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VBdenny

Cold Weather Start-ups

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Whenever I start my 400, I usually let it idle until the RPM's drop to 600. Last night while enjoying some refreshing adut beverages with my neighbor he made an interesting comment. Last wek he bought a new Toyota SUV, and when he read the owners manual it said to drive right away and let the car warm up under way. Since a Lexus is a Toyota, does this apply?

What do you all think?

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Warm it up especially in the winter---or go slow for a couple of miles.

I really wouldn't believe that unless I saw in writing then I would not agree with it.

Is against all logic. :D

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In the old days when carburetors were the norm, the engine was best started and driven gently to get the choke to turn off as quickly as possible. If idled, the choke would stay on too long, causing an over-rich mixture, which could foul the spark plugs and dilute the engine oil. With modern fuel injection those problems no longer occur. On the other hand the engine will warm up more quickly when driven gently straight away. A very cold start might cause me to idle the engine for one or two minutes, any other time I just check all the gauges, get my seatbelt on, and drive the car. Maybe half a minute, that's all. With 5W-30 oil, lubrication in all parts of the engine is nearly instant, even in cold weather, so no problems there either.

So the Toyota manual is right, just drive the car after a short pause to check everything.

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I have always heard to start driving right away. This gives the transmission, differential, and wheel bearings all a chance to warm up at the same time.

Now, that being said, it should be slowly for the first 1/2 to mile or so. My 99 won't shift into 3rd gear easily if it is cold - much worse than any car I've ever owned. This is the only thing I don't like about my LS <_<

Therefore , I only go about 15 mph (through the neighborhood) cause I don't want the engine to run over 1800 rpms before it warms enough to shift into 3rd gear. If it is cold and I run the engine up to about 2500 rpms - it will shift; but I don't like to run it like that.

Once it gets over this initial shifting taboo, it's good for the day. BTW, my LS is ALWAYS GARAGED..

If I had to get right out and accelerate quickly I would let it warm up more.

I still think this "Hard" shifting is not right <_<

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I purchased a 1969 MG new and the owners manual said that as soon as the oil pressure gage was registering normal, to put the car in gear and drive away slowly. It said that doing this would get the engine and drivetrain up to temperature quicker which would reduce wear and tear on the engine. I have lived in the sunbelt for most of my life and never drive in the brutally cold parts of the country. I have used this procedure on every car that I have owned since 1969 and have unusually good reliability with my car engines. Just my humble opinion.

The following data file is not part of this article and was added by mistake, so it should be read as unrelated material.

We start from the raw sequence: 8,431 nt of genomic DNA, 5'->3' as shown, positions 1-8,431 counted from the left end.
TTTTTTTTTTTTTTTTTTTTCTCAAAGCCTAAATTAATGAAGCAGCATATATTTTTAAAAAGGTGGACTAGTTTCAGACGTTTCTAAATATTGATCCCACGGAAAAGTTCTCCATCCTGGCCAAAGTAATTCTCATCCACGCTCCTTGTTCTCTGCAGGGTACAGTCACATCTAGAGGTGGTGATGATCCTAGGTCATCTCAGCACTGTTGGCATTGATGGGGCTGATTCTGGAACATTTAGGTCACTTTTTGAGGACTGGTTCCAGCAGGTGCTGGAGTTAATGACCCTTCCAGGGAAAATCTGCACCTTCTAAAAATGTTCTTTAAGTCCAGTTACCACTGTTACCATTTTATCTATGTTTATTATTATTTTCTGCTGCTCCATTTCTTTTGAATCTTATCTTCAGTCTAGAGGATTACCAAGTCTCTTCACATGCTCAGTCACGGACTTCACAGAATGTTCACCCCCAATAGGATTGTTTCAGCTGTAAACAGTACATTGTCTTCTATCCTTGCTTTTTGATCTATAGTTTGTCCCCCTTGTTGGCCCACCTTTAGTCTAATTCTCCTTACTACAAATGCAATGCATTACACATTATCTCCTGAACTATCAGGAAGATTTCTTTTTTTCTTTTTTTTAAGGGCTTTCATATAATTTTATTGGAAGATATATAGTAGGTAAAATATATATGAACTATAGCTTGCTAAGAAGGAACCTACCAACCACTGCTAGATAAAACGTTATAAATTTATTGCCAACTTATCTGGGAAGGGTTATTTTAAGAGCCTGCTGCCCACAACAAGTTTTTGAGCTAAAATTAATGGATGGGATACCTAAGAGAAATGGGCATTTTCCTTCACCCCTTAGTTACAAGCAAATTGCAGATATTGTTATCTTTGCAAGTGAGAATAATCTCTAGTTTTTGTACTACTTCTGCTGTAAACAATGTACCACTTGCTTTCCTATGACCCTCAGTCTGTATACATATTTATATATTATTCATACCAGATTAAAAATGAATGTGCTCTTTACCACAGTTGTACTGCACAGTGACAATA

Curt

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Whenever I start my 400, I usually let it idle until the RPM's drop to 600.  Last night while enjoying some refreshing adut beverages with my neighbor he made an interesting comment.  Last wek he bought a new Toyota SUV, and when he read the owners manual it said to drive right away and let the car warm up under way. Since a Lexus is a Toyota, does this apply?

What do you all think?

Sometimes I drive off right away, but I drive about 2 miles at speeds below 30 mph before I get to the highway. I could not let it set and idle down, as I can even drive my car for 10 minutes before the idle will go down all the way down. It will idle at about 900 rpms, rather than 600 rpms. I have noticed this at stoplights after I have just started the car and whether it has been driven for 10 miles or 10 minutes.

99LSGUY- That shifting into 3rd gear does not sound normal. MY 90 LS400, with 226K does not shift like this when cold and I have not heard of others doing that either. They do seem to shift a little more firm when cold however. I have no idea what would cause a overly harsh 2-3 shift. Perhaps just the nature of the 98-00 LS400s? Perhaps it is normal.

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I appreciate the responses. I just found a very good reason for letting the car warm up before driving. It is COLD outside here, perhaps close to the coldest I've ever seen it. I never have seen the need for things like heated seats here in Virginia Beach, but when it is about 17F outside, I see whay they are important.

I also garage my car all the time. Letting a car sit outside is really rough on everything. I know many people don't have the option of a garage, but they definitely make a difference. Although everyone near me has garages, I only know one other person who puts their car inside. Most people have they filled with junk.

I'm going to still go with the warm up the car. first plan. Sometimes if I'm late or something I will go after a minute or two, but I am not a key to shift lever person.

Regarding the hard third gear shift, I don't think it all that unusual. While you certainly don't want to high rev a cold engine, you don't want to lug it either as that can damage parts just as easily.